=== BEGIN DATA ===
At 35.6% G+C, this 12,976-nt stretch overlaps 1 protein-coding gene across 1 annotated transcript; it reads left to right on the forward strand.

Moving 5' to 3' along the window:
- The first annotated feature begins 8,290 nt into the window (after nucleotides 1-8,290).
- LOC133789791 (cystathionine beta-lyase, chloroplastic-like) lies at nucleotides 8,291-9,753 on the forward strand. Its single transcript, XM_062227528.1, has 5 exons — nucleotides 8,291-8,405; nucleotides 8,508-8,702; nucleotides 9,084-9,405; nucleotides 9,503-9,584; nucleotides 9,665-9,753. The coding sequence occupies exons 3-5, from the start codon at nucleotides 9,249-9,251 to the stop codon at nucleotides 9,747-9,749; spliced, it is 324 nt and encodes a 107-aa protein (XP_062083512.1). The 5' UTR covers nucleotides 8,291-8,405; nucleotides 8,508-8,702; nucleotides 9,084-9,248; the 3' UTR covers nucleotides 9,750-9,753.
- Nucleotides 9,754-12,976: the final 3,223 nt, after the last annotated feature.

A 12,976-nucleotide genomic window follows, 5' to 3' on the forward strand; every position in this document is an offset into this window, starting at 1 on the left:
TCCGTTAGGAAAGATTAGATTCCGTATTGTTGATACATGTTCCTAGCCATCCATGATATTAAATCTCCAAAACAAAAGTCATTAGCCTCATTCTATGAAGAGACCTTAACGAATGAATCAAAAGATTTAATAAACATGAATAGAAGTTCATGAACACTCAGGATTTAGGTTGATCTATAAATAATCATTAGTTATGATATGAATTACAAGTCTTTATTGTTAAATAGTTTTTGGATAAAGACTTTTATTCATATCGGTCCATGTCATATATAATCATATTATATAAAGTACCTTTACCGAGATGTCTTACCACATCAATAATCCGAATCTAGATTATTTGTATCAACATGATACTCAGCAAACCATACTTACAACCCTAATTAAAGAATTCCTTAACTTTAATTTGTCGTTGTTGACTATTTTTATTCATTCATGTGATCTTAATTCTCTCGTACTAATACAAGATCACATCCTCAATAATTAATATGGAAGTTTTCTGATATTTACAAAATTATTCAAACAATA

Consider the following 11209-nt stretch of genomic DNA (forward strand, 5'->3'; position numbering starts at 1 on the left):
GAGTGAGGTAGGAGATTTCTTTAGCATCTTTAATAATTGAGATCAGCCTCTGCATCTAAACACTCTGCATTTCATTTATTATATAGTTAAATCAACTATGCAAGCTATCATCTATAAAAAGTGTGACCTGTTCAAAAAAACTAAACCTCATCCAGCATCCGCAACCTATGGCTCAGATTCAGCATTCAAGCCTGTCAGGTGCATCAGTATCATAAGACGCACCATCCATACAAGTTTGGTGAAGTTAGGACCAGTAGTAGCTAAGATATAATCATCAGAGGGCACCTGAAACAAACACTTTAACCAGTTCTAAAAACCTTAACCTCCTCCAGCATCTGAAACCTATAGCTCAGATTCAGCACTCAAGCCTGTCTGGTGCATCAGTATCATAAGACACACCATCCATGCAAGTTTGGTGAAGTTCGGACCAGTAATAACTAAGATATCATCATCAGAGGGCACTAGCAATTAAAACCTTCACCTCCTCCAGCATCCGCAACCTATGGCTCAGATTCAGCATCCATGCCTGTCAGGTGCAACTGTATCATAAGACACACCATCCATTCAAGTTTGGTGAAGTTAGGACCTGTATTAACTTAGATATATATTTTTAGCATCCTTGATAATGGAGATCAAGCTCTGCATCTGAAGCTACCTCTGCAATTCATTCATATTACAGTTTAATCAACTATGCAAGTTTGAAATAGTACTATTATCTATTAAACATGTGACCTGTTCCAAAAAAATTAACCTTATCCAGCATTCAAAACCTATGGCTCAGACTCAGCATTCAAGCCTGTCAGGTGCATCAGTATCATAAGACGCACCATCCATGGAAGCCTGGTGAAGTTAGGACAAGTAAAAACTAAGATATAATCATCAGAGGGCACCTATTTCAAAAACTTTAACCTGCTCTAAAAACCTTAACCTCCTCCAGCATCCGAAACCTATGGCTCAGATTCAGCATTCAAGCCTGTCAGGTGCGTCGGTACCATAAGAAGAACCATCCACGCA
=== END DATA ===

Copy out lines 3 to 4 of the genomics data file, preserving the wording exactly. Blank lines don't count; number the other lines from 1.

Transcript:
- The first annotated feature begins 8,290 nt into the window (after nucleotides 1-8,290).
- LOC133789791 (cystathionine beta-lyase, chloroplastic-like) lies at nucleotides 8,291-9,753 on the forward strand. Its single transcript, XM_062227528.1, has 5 exons — nucleotides 8,291-8,405; nucleotides 8,508-8,702; nucleotides 9,084-9,405; nucleotides 9,503-9,584; nucleotides 9,665-9,753. The coding sequence occupies exons 3-5, from the start codon at nucleotides 9,249-9,251 to the stop codon at nucleotides 9,747-9,749; spliced, it is 324 nt and encodes a 107-aa protein (XP_062083512.1). The 5' UTR covers nucleotides 8,291-8,405; nucleotides 8,508-8,702; nucleotides 9,084-9,248; the 3' UTR covers nucleotides 9,750-9,753.